Acanthocercus atricollis


Taxonomy [top]

Kingdom Phylum Class Order Family

Scientific Name: Acanthocercus atricollis
Species Authority: (Smith, 1849)
Common Name(s):
English Black-necked Agama, Blue-throated Agama, Blue-headed Tree Agama, Southern Tree Agama
Agama atricollis Smith, 1849
Laudakia atricollis (Smith, 1849)
Stellio atricollis (Smith, 1849)
Taxonomic Notes: There are possibly up to six subspecies, but all are poorly defined (Branch 1998, Spawls et al. 2002):

A. atricollis atricollis (Smith, 1849)
A. atricollis gregorii (Günther, 1894)
A. atricollis kiwuensis (Klausewitz, 1957)
A. atricollis loveridgei (Klausewitz, 1957)
A. atricollis minutus (Klausewitz, 1957)
A. atricollis ugandaensis (Klausewitz, 1957).

Assessment Information [top]

Red List Category & Criteria: Least Concern ver 3.1
Year Published: 2010
Date Assessed: 2009-06-30
Assessor(s): Spawls, S.
Reviewer(s): Böhm, M., Collen, B. & Ram, M. (Sampled Red List Index Coordinating Team)
Contributor(s): Rödel , M.-O., De Silva, R., Milligan, H.T., Wearn, O.R., Wren, S., Zamin, T., Sears, J., Wilson, P., Lewis, S., Lintott, P. & Powney, G.
Acanthocercus atricollis is listed as Least Concern in view of its large distribution across eastern and southern Africa, its tolerance of anthropogenic environments, and the absence of any major widespread threat.

Geographic Range [top]

Range Description:This species is found from Eritrea, south through East Africa to coastal KwaZulu-Natal, eastern Botswana and northern Namibia (Branch 1998). The western limit of the distribution is the western Democratic Republic of the Congo (Spawls et al. 2002).

This species occurs from sea level to 2,400 m above sea level, although in East Africa it is most common from 1,300 to 2,000 m above sea level.
Angola (Angola); Botswana; Congo, The Democratic Republic of the; Kenya; Malawi; Mozambique; Namibia; Somalia; South Africa; South Sudan; Sudan; Tanzania, United Republic of; Uganda; Zambia; Zimbabwe
Range Map:Click here to open the map viewer and explore range.

Population [top]

Population: Patterson (1987) reported that this species appears to be common in Kruger National Park. A resident pair was found on almost every tree, even in anthropogenically disturbed areas.
Population Trend: Stable

Habitat and Ecology [top]

Habitat and Ecology: This species inhabits open savanna. A study on A. atricollis atricollis found that this subspecies preferentially inhabits thorn trees, followed by common sugarbush and dead trees. It was also found to select trees with larger diameters, denser canopy cover and a higher parasitic load (Reaney and Whiting 2003). Within Semuliki National Park, this species was often found in the vicinity of human settlements (Necas et al. 1997).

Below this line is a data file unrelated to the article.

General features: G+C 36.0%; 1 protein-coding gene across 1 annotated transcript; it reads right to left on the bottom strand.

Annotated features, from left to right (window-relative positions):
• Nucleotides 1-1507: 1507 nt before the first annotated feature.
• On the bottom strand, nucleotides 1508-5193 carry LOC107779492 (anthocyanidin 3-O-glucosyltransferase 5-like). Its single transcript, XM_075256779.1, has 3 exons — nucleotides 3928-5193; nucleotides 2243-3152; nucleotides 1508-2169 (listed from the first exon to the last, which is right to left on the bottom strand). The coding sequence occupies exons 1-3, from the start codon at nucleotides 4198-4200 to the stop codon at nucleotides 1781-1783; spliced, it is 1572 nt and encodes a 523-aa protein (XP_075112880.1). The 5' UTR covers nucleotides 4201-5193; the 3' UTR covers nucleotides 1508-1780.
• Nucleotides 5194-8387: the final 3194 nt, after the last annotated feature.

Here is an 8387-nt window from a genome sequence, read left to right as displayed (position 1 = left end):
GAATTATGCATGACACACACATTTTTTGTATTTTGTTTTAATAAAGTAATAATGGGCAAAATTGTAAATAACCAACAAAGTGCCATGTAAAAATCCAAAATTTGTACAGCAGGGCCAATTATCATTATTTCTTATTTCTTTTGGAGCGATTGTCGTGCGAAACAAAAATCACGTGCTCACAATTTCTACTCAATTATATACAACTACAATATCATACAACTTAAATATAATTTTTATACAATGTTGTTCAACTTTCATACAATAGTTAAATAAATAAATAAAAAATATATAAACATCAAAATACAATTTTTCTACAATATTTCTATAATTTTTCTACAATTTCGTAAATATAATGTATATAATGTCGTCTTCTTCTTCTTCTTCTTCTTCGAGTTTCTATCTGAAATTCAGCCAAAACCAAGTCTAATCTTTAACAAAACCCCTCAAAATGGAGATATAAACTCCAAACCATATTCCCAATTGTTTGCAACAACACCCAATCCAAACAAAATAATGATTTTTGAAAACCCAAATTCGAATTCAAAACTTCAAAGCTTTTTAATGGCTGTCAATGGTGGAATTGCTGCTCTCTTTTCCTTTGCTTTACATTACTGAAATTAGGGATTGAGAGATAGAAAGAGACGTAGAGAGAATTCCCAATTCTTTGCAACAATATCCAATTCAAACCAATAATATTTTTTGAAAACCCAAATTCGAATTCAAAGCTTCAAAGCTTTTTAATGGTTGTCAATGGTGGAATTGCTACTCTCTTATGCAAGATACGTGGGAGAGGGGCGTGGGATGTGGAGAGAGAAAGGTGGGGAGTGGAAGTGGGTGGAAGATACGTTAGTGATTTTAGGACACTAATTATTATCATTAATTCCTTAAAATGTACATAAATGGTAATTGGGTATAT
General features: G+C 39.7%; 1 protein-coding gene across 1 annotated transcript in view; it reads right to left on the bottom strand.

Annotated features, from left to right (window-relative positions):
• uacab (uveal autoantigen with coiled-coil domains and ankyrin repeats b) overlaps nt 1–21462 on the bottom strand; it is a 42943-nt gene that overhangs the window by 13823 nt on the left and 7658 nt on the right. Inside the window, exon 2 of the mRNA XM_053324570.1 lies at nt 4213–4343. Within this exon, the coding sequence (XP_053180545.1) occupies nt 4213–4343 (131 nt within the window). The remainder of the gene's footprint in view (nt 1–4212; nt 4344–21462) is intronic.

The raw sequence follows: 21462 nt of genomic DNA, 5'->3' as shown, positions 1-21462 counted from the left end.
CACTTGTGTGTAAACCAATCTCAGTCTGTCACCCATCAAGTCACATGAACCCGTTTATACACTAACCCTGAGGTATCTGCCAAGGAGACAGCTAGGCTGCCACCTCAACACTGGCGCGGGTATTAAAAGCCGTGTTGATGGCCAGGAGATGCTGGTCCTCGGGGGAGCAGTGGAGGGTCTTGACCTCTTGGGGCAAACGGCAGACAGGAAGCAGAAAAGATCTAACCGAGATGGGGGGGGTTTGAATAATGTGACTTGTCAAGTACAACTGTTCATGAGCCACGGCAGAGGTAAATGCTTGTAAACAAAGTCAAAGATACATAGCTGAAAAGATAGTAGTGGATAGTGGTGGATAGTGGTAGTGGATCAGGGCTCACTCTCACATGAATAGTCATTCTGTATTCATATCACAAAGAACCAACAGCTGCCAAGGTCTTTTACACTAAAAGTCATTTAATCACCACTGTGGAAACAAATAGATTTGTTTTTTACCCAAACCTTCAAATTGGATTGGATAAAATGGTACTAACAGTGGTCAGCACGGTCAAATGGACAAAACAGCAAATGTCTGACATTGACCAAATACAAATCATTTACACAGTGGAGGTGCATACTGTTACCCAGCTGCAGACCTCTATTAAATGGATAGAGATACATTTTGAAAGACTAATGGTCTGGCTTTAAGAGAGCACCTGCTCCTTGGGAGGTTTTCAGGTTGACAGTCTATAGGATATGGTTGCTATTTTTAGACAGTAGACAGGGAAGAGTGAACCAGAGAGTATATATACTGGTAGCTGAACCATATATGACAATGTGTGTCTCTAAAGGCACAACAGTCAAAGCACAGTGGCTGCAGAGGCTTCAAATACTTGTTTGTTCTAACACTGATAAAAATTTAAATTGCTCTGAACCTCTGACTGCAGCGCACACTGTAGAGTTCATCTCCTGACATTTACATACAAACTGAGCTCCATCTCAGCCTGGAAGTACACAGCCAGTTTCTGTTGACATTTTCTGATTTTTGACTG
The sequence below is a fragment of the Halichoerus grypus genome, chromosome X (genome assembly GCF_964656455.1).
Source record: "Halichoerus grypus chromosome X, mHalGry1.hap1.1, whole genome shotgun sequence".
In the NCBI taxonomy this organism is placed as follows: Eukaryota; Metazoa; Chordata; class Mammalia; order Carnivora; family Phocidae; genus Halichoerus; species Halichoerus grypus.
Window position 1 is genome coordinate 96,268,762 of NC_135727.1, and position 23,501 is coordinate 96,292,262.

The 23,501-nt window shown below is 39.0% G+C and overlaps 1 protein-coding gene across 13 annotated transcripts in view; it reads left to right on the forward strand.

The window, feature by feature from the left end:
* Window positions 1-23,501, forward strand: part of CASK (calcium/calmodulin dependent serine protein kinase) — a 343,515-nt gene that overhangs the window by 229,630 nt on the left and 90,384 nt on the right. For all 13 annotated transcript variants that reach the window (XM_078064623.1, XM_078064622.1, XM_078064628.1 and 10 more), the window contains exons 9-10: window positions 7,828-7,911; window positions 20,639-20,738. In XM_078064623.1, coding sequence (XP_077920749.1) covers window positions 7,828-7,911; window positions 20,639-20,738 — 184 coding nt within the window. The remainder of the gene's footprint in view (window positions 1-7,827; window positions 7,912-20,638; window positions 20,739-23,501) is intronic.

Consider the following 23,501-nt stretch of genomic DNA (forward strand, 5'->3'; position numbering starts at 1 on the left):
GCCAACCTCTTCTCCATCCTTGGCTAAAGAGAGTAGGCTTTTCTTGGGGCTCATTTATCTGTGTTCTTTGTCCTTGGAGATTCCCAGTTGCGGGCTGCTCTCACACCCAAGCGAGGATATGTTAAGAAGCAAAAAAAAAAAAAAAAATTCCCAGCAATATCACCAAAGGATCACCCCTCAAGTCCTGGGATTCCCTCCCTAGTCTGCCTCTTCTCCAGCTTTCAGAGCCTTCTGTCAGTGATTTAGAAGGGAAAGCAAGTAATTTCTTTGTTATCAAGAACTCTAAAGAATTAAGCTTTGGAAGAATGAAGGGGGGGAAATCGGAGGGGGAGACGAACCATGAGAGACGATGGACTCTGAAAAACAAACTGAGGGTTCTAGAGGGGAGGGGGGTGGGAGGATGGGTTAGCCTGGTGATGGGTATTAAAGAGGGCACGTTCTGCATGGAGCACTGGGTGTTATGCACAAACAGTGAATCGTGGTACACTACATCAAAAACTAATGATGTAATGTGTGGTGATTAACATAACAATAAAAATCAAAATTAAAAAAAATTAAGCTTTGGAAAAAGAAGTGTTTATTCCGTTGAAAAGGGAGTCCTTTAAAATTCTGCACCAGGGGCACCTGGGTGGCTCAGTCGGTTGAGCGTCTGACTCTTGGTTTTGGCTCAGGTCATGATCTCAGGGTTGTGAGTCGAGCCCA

This agamid is predominantly arboreal, and comes to the ground only to cross to another tree or to feed. This species is diurnal and oviparous, with clutch sizes of 4-15 (Spawls et al. 2002).
Systems: Terrestrial

Threats [top]

Major Threat(s): It is unlikely that any major threat is impacting this species across its full range.

Conservation Actions [top]

Conservation Actions: There are no known species-specific conservation measures in place for this species. In places its distribution coincides with protected areas, probably providing small safeguards. No further conservation measures are required.

Bibliography [top]

Branch, W.R. 1998. Field Guide to Snakes and other Reptiles of Southern Africa. Struik Publishers, Cape Town.

Branch, W.R., Rödel, M.-O. and Marais, J. 2005. Herpetological surveys of the Niassa Game Reserve, northern Mozambique - Part 1: reptiles. Salamandra 41(1): 195-214.

Griffin, M. 2003. Annotated Checklist and Provisional National Conservation Status of Namibian Reptiles. Namibia Wissenschlaftliche Gesellschaft (NWG), Windhoek.

IUCN. 2010. IUCN Red List of Threatened Species (ver. 2010.4). Available at: (Accessed: 27 October 2010).

Nečas, P., Modry, D. and Slapeta, J. 1997. Report of the short term herpetological survey in Sumuliky National Park in Uganda (for the IUCN Kibale and Semuliky Development Project).

Patterson, R. 1987. Reptiles of Southern Africa. Struik, Cape Town.

Reaney, L.T. and Whiting, M.J. 2003. Picking a tree: habitat use by the tree agama, Acanthocercus atricollis atricollis, in South Africa. African Zoology 38(2): 273-278.

Rödel, M.-O. 2007. pers. comm. Red List Assessment.

Spawls, S. 2007. pers. comm. Red List Assessment.

Spawls, S., Howell, K.M., Drewes, R.C. and Ashe, J. 2002. A Field Guide to the Reptiles of East Africa. Academic Press, Elsevier Science.

Citation: Spawls, S. 2010. Acanthocercus atricollis. In: The IUCN Red List of Threatened Species. Version 2014.3. <>. Downloaded on 02 April 2015.
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